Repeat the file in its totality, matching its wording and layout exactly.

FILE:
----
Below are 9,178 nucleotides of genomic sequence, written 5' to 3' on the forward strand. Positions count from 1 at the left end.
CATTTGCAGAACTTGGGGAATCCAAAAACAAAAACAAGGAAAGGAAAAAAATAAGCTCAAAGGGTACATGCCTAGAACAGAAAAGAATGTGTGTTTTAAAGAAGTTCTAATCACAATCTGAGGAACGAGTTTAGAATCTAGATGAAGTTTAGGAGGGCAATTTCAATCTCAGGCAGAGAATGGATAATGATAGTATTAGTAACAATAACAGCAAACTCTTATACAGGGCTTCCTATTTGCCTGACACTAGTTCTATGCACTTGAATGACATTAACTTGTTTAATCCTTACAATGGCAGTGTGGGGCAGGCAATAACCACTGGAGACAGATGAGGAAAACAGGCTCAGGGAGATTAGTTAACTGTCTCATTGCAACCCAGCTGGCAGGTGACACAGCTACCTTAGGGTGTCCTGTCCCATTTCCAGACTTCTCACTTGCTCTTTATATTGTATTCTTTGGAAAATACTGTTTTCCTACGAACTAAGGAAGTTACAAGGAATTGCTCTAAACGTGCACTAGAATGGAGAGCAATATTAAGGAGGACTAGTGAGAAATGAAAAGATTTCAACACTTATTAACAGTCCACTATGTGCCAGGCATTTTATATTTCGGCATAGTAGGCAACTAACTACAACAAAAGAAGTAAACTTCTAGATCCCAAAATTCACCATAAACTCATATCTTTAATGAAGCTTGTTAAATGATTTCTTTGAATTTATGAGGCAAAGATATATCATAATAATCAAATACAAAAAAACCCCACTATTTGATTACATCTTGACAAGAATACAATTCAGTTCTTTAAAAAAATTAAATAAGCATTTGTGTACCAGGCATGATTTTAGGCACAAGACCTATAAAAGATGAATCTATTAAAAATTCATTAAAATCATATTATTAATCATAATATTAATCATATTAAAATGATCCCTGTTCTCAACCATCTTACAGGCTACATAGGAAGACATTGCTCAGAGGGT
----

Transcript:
Below are 9,178 nucleotides of genomic sequence, written 5' to 3' on the forward strand. Positions count from 1 at the left end.
CATTTGCAGAACTTGGGGAATCCAAAAACAAAAACAAGGAAAGGAAAAAAATAAGCTCAAAGGGTACATGCCTAGAACAGAAAAGAATGTGTGTTTTAAAGAAGTTCTAATCACAATCTGAGGAACGAGTTTAGAATCTAGATGAAGTTTAGGAGGGCAATTTCAATCTCAGGCAGAGAATGGATAATGATAGTATTAGTAACAATAACAGCAAACTCTTATACAGGGCTTCCTATTTGCCTGACACTAGTTCTATGCACTTGAATGACATTAACTTGTTTAATCCTTACAATGGCAGTGTGGGGCAGGCAATAACCACTGGAGACAGATGAGGAAAACAGGCTCAGGGAGATTAGTTAACTGTCTCATTGCAACCCAGCTGGCAGGTGACACAGCTACCTTAGGGTGTCCTGTCCCATTTCCAGACTTCTCACTTGCTCTTTATATTGTATTCTTTGGAAAATACTGTTTTCCTACGAACTAAGGAAGTTACAAGGAATTGCTCTAAACGTGCACTAGAATGGAGAGCAATATTAAGGAGGACTAGTGAGAAATGAAAAGATTTCAACACTTATTAACAGTCCACTATGTGCCAGGCATTTTATATTTCGGCATAGTAGGCAACTAACTACAACAAAAGAAGTAAACTTCTAGATCCCAAAATTCACCATAAACTCATATCTTTAATGAAGCTTGTTAAATGATTTCTTTGAATTTATGAGGCAAAGATATATCATAATAATCAAATACAAAAAAACCCCACTATTTGATTACATCTTGACAAGAATACAATTCAGTTCTTTAAAAAAATTAAATAAGCATTTGTGTACCAGGCATGATTTTAGGCACAAGACCTATAAAAGATGAATCTATTAAAAATTCATTAAAATCATATTATTAATCATAATATTAATCATATTAAAATGATCCCTGTTCTCAACCATCTTACAGGCTACATAGGAAGACATTGCTCAGAGGGT